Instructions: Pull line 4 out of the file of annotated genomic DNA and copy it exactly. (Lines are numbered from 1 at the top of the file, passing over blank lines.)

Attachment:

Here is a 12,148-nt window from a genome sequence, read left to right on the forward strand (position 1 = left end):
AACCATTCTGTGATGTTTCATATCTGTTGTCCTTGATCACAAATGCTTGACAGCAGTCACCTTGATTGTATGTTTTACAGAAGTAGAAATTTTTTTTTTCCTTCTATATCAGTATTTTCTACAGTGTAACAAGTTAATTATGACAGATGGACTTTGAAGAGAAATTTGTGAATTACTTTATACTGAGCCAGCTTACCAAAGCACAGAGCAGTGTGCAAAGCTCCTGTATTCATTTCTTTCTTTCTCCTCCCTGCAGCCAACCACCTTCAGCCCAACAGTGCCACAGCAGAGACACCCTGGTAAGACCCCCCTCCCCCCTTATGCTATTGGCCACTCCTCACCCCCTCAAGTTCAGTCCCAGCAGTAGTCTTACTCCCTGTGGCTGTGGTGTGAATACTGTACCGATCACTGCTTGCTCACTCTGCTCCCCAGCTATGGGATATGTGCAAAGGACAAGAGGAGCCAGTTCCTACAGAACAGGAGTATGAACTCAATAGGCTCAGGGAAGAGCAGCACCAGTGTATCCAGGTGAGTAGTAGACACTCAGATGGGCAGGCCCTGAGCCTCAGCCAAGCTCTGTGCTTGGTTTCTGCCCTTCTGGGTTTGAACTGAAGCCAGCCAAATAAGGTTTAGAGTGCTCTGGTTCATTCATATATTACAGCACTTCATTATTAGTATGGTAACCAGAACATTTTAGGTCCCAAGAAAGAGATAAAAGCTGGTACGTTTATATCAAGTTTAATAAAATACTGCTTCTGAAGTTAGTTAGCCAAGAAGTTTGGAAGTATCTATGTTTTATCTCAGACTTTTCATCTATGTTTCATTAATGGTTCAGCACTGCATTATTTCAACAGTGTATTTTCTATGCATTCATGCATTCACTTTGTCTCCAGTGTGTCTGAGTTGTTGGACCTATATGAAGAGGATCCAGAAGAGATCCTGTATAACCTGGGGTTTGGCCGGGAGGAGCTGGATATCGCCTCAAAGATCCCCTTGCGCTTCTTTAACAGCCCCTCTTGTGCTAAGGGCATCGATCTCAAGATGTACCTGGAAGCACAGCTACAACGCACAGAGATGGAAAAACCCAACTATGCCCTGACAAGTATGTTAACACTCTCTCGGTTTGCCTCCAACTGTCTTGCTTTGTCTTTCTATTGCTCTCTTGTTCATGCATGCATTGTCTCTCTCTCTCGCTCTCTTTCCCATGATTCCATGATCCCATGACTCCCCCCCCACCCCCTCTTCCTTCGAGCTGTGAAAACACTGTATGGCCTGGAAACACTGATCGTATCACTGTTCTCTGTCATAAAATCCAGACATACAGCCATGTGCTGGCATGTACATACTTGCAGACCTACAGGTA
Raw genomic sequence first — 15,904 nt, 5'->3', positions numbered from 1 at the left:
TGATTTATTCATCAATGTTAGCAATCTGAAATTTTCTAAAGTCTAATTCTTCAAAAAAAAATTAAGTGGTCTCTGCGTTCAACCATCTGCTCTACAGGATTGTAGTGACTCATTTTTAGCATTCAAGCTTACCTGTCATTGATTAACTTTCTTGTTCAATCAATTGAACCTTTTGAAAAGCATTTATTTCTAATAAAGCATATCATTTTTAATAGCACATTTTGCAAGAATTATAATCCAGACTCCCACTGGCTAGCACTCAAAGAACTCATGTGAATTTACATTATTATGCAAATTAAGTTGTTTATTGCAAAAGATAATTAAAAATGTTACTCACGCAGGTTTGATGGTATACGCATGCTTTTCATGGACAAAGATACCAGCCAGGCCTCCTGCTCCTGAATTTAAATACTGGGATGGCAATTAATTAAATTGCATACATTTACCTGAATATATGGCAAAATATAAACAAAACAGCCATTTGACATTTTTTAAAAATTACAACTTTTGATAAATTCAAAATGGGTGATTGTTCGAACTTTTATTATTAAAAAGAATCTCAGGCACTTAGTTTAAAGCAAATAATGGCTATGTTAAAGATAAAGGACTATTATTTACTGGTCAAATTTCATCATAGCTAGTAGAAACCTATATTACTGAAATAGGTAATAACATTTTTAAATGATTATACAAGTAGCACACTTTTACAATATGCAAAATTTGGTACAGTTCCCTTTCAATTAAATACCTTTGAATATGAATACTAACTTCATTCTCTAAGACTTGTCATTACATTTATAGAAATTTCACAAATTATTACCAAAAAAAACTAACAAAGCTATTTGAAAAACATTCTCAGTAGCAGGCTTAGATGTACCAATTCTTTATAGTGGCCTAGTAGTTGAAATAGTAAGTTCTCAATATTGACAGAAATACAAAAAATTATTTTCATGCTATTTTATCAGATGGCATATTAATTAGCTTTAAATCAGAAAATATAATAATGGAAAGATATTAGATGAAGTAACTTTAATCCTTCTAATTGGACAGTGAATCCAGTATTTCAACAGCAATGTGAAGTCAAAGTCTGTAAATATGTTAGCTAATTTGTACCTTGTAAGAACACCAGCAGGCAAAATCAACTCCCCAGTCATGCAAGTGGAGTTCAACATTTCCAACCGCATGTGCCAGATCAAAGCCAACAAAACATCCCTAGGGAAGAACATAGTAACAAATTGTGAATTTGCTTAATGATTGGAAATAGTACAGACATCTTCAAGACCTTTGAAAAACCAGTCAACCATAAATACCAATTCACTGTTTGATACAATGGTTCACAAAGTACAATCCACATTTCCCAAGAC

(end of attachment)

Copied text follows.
TGATTTATTCATCAATGTTAGCAATCTGAAATTTTCTAAAGTCTAATTCTTCAAAAAAAAATTAAGTGGTCTCTGCGTTCAACCATCTGCTCTACAGGATTGTAGTGACTCATTTTTAGCATTCAAGCTTACCTGTCATTGATTAACTTTCTTGTTCAATCAATTGAACCTTTTGAAAAGCATTTATTTCTAATAAAGCATATCATTTTTAATAGCACATTTTGCAAGAATTATAATCCAGACTCCCACTGGCTAGCACTCAAAGAACTCATGTGAATTTACATTATTATGCAAATTAAGTTGTTTATTGCAAAAGATAATTAAAAATGTTACTCACGCAGGTTTGATGGTATACGCATGCTTTTCATGGACAAAGATACCAGCCAGGCCTCCTGCTCCTGAATTTAAATACTGGGATGGCAATTAATTAAATTGCATACATTTACCTGAATATATGGCAAAATATAAACAAAACAGCCATTTGACATTTTTTAAAAATTACAACTTTTGATAAATTCAAAATGGGTGATTGTTCGAACTTTTATTATTAAAAAGAATCTCAGGCACTTAGTTTAAAGCAAATAATGGCTATGTTAAAGATAAAGGACTATTATTTACTGGTCAAATTTCATCATAGCTAGTAGAAACCTATATTACTGAAATAGGTAATAACATTTTTAAATGATTATACAAGTAGCACACTTTTACAATATGCAAAATTTGGTACAGTTCCCTTTCAATTAAATACCTTTGAATATGAATACTAACTTCATTCTCTAAGACTTGTCATTACATTTATAGAAATTTCACAAATTATTACCAAAAAAAACTAACAAAGCTATTTGAAAAACATTCTCAGTAGCAGGCTTAGATGTACCAATTCTTTATAGTGGCCTAGTAGTTGAAATAGTAAGTTCTCAATATTGACAGAAATACAAAAAATTATTTTCATGCTATTTTATCAGATGGCATATTAATTAGCTTTAAATCAGAAAATATAATAATGGAAAGATATTAGATGAAGTAACTTTAATCCTTCTAATTGGACAGTGAATCCAGTATTTCAACAGCAATGTGAAGTCAAAGTCTGTAAATATGTTAGCTAATTTGTACCTTGTAAGAACACCAGCAGGCAAAATCAACTCCCCAGTCATGCAAGTGGAGTTCAACATTTCCAACCGCATGTGCCAGATCAAAGCCAACAAAACATCCCTAGGGAAGAACATAGTAACAAATTGTGAATTTGCTTAATGATTGGAAATAGTACAGACATCTTCAAGACCTTTGAAAAACCAGTCAACCATAAATACCAATTCACTGTTTGATACAATGGTTCACAAAGTACAATCCACATTTCCCAAGAC